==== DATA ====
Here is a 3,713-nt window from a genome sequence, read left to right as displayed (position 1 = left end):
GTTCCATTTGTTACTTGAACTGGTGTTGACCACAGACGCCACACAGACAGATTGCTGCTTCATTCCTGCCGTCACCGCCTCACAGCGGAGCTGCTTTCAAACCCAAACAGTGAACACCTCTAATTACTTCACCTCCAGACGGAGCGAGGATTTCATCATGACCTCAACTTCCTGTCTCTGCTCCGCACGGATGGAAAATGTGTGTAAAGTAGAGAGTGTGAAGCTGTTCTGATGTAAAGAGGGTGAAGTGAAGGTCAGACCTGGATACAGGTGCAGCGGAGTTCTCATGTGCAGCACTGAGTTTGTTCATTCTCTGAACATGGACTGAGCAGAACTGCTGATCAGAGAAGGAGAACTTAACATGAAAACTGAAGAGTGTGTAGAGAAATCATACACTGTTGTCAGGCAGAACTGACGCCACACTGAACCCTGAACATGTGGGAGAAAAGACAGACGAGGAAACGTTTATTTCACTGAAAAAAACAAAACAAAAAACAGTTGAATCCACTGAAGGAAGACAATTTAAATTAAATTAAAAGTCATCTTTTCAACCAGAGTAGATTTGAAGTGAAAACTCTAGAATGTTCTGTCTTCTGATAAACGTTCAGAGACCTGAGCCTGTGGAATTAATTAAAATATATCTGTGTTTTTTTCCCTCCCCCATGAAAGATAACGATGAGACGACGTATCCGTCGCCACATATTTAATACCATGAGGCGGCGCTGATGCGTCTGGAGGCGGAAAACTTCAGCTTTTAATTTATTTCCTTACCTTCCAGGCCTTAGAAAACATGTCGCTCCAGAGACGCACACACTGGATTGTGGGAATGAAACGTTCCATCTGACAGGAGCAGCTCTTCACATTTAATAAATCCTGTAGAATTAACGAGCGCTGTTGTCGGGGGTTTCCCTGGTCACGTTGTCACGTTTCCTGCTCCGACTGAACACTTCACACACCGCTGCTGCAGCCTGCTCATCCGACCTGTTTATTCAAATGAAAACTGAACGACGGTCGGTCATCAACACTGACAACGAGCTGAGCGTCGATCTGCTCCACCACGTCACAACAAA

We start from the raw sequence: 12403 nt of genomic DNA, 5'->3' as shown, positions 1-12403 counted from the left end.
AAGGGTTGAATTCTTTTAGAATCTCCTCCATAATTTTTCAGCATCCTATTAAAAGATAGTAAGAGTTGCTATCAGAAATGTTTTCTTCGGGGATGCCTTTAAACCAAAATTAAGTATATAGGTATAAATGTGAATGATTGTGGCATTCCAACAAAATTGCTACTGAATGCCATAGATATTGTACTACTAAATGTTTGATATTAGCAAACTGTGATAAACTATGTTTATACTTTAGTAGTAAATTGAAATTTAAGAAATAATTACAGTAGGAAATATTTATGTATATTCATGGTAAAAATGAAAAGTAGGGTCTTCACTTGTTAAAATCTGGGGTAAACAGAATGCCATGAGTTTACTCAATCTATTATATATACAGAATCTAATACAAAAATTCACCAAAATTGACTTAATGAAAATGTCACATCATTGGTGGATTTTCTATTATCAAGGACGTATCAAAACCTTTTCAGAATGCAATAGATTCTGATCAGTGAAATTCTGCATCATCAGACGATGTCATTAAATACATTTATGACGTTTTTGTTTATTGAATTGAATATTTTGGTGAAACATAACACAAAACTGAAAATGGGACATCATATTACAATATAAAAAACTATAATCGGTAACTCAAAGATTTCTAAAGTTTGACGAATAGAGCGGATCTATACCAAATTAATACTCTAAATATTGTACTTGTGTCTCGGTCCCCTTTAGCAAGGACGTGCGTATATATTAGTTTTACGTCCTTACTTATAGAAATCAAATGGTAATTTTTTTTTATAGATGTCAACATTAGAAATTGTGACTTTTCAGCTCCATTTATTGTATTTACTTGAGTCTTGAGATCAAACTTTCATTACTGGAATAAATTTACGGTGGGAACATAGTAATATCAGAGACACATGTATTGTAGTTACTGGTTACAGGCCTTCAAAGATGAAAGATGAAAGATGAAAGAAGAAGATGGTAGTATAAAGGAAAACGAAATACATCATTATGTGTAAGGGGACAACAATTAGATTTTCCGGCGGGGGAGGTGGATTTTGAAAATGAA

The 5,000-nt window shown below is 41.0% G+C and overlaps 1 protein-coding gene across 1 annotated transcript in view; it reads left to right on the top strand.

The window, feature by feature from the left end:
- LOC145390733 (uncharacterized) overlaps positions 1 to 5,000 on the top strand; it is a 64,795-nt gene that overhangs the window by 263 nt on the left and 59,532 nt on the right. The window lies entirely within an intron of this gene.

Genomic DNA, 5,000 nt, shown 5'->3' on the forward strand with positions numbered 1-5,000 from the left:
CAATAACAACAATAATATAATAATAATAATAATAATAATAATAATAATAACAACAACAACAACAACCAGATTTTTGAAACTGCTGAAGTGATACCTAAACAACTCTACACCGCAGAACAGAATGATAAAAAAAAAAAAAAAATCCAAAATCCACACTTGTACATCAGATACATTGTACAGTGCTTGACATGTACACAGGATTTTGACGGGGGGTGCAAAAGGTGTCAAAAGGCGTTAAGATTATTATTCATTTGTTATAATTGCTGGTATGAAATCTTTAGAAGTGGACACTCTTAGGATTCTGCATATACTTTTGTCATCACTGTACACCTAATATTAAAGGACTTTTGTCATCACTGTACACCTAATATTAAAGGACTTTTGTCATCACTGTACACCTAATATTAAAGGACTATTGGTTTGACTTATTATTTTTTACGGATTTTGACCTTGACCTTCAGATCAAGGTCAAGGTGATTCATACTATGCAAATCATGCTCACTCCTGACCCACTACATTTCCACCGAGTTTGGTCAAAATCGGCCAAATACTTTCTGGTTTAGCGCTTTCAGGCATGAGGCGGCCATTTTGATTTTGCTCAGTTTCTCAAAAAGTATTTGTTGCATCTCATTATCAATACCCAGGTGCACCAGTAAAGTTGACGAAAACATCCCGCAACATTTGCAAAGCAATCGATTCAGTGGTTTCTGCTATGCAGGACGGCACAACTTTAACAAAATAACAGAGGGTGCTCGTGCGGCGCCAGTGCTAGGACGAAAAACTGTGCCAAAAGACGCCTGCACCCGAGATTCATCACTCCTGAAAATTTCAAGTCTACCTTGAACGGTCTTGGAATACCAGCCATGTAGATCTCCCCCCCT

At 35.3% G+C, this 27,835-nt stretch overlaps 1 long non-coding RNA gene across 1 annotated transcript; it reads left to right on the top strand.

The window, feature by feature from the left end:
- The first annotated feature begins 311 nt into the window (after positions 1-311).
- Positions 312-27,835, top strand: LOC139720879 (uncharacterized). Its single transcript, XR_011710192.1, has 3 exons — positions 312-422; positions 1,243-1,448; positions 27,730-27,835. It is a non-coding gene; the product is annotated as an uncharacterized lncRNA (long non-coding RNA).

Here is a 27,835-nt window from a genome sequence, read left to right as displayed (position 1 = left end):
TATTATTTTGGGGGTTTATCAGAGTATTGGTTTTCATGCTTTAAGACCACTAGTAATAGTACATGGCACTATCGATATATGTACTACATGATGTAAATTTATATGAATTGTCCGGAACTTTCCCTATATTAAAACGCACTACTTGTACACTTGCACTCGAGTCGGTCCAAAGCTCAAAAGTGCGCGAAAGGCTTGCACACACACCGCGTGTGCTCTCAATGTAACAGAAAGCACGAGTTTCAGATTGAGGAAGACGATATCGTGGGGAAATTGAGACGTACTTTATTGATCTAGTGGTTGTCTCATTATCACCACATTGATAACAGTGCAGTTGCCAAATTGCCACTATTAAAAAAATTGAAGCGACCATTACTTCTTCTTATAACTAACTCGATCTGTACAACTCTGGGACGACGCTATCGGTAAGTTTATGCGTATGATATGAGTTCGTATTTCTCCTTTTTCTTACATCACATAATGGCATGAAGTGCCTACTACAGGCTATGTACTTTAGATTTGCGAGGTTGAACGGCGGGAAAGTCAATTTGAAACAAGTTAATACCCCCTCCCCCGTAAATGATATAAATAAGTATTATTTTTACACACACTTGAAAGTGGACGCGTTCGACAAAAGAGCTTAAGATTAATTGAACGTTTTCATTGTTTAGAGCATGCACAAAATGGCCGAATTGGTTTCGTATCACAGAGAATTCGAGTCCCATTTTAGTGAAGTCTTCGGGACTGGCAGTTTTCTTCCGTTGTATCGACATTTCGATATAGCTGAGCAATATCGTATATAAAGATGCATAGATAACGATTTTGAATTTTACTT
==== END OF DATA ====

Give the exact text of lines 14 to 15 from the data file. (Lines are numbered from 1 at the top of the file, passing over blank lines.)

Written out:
Here is a 27,835-nt window from a genome sequence, read left to right as displayed (position 1 = left end):
TATTATTTTGGGGGTTTATCAGAGTATTGGTTTTCATGCTTTAAGACCACTAGTAATAGTACATGGCACTATCGATATATGTACTACATGATGTAAATTTATATGAATTGTCCGGAACTTTCCCTATATTAAAACGCACTACTTGTACACTTGCACTCGAGTCGGTCCAAAGCTCAAAAGTGCGCGAAAGGCTTGCACACACACCGCGTGTGCTCTCAATGTAACAGAAAGCACGAGTTTCAGATTGAGGAAGACGATATCGTGGGGAAATTGAGACGTACTTTATTGATCTAGTGGTTGTCTCATTATCACCACATTGATAACAGTGCAGTTGCCAAATTGCCACTATTAAAAAAATTGAAGCGACCATTACTTCTTCTTATAACTAACTCGATCTGTACAACTCTGGGACGACGCTATCGGTAAGTTTATGCGTATGATATGAGTTCGTATTTCTCCTTTTTCTTACATCACATAATGGCATGAAGTGCCTACTACAGGCTATGTACTTTAGATTTGCGAGGTTGAACGGCGGGAAAGTCAATTTGAAACAAGTTAATACCCCCTCCCCCGTAAATGATATAAATAAGTATTATTTTTACACACACTTGAAAGTGGACGCGTTCGACAAAAGAGCTTAAGATTAATTGAACGTTTTCATTGTTTAGAGCATGCACAAAATGGCCGAATTGGTTTCGTATCACAGAGAATTCGAGTCCCATTTTAGTGAAGTCTTCGGGACTGGCAGTTTTCTTCCGTTGTATCGACATTTCGATATAGCTGAGCAATATCGTATATAAAGATGCATAGATAACGATTTTGAATTTTACTT